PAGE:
Knight Commission Statement on Supreme Court Declining to Take Up O’Bannon Case

Now that the case is resolved, Commission says it’s time for NCAA to step up reform to prioritize college athletes’ education, protect their health and safety

The Knight Commission on Intercollegiate Athletics issued the following statement in response to the U.S. Supreme Court declining to review the appeals court ruling in O’Bannon v. NCAA. The suit filed by former UCLA basketball star Ed O’Bannon sought to provide college athletes with compensation for the use of their names, images, and likenesses (NIL), benefits that are barred under existing NCAA rules.

Statement of Knight Commission Chair William E. “Brit” Kirwan, chancellor emeritus, University System of Maryland

For the past six years, a potentially game-changing lawsuit worked its way through the courts over the question of whether college sports should be required to play by a radically different set of rules regarding the compensation of college athletes. Today’s U.S. Supreme Court decision to deny hearing the appeals from either side in O’Bannon v. NCAA wraps up this case, but the issues raised by it are likely to persist.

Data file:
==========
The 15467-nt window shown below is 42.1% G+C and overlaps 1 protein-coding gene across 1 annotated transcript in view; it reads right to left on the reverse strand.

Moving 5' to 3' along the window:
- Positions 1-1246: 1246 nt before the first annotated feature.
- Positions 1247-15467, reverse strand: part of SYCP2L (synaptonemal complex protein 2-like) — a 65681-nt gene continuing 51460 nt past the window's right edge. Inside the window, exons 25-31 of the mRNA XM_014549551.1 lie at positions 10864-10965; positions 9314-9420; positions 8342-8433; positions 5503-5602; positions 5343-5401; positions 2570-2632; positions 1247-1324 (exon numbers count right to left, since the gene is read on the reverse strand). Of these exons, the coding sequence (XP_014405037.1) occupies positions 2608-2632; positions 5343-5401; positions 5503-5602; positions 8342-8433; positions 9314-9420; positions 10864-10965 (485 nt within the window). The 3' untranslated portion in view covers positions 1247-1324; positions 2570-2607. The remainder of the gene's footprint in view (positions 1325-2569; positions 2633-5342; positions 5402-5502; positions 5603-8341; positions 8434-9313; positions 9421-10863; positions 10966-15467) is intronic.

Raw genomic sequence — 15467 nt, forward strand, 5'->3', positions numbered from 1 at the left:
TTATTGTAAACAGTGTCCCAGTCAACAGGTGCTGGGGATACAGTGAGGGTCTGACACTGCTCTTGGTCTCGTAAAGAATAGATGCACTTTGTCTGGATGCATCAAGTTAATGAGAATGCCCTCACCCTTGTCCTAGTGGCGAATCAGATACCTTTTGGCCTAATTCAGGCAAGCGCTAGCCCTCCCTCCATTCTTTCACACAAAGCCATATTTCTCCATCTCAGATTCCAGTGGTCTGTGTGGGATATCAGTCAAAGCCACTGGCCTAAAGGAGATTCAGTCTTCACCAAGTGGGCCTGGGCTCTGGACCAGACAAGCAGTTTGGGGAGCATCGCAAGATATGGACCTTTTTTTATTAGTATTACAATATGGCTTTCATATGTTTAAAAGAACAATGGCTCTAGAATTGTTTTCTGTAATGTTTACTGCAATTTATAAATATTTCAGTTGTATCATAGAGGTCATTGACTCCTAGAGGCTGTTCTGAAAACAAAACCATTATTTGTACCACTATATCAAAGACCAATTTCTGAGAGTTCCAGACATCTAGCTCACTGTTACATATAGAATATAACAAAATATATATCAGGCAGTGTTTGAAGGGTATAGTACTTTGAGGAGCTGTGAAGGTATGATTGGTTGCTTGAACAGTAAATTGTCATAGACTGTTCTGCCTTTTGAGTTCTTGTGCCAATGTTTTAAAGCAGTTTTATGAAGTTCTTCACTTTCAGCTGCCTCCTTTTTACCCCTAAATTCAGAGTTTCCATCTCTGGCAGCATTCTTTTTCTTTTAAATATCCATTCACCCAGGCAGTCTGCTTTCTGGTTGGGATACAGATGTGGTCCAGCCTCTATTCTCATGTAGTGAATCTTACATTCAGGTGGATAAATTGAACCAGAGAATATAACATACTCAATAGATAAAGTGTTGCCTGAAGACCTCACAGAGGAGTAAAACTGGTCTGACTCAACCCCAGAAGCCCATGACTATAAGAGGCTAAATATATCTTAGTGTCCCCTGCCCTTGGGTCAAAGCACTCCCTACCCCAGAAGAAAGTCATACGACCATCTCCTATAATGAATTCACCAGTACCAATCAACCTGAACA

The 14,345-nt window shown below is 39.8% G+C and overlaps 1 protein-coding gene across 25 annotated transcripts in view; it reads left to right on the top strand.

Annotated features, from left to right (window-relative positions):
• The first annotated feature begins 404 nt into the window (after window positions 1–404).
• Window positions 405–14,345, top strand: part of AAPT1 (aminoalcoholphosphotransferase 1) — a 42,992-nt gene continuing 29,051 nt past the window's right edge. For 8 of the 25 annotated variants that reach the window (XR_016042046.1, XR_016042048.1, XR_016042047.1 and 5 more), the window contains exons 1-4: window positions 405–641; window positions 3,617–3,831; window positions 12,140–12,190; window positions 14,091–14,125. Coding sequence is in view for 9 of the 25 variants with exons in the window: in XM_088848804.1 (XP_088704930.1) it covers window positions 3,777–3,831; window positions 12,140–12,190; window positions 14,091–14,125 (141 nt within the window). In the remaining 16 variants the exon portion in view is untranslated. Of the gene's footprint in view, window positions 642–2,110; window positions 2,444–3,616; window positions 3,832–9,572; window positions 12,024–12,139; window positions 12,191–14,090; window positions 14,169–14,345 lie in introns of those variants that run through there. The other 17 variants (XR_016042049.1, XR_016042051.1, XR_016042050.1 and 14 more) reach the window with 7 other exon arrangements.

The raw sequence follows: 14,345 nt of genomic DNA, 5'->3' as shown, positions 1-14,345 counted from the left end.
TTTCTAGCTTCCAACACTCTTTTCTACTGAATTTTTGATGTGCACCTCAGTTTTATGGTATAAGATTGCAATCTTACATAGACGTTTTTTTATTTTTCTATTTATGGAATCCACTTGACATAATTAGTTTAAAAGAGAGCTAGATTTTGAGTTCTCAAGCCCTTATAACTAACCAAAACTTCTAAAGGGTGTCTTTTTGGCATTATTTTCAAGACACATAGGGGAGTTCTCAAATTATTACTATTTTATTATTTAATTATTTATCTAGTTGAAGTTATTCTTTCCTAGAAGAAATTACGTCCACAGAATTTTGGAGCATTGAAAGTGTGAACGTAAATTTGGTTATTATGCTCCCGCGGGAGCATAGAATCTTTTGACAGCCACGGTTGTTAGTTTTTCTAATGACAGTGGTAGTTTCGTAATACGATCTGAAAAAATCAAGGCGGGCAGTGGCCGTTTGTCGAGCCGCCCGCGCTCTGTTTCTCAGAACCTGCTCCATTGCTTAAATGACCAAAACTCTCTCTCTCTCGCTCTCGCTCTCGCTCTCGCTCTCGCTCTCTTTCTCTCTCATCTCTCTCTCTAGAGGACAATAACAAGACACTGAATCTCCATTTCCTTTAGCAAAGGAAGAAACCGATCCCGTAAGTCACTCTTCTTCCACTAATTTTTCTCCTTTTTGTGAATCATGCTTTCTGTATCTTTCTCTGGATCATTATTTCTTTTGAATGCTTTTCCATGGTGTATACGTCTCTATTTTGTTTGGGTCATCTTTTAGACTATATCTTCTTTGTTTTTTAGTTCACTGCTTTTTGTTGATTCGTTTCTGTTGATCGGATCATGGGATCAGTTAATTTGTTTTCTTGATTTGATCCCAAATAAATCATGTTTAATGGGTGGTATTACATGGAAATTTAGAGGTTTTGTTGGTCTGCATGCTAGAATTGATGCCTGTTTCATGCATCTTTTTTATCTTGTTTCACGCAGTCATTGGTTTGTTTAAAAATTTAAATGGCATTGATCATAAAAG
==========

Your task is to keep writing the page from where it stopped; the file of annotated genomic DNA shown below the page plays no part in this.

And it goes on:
While the Court’s decision to decline the O’Bannon case means that the NCAA’s fundamental financial structure and treatment of NIL rights has been upheld, the Knight Commission believes that the O’Bannon case has raised important concerns of college athletes that will continue to require the attention of higher education leaders. It is time for the NCAA, conferences, and university presidents to strengthen policies and practices to prioritize athletes’ educational experiences, ensure they are treated fairly and provide more protections and benefits for their health and safety. In addition, the involvement of college athletes themselves in governance is critical to address the policy issues triggered by the O’Bannon case.

The law may be settled here. But the quest to provide athletes with better educational opportunities and health and safety benefits is far from over.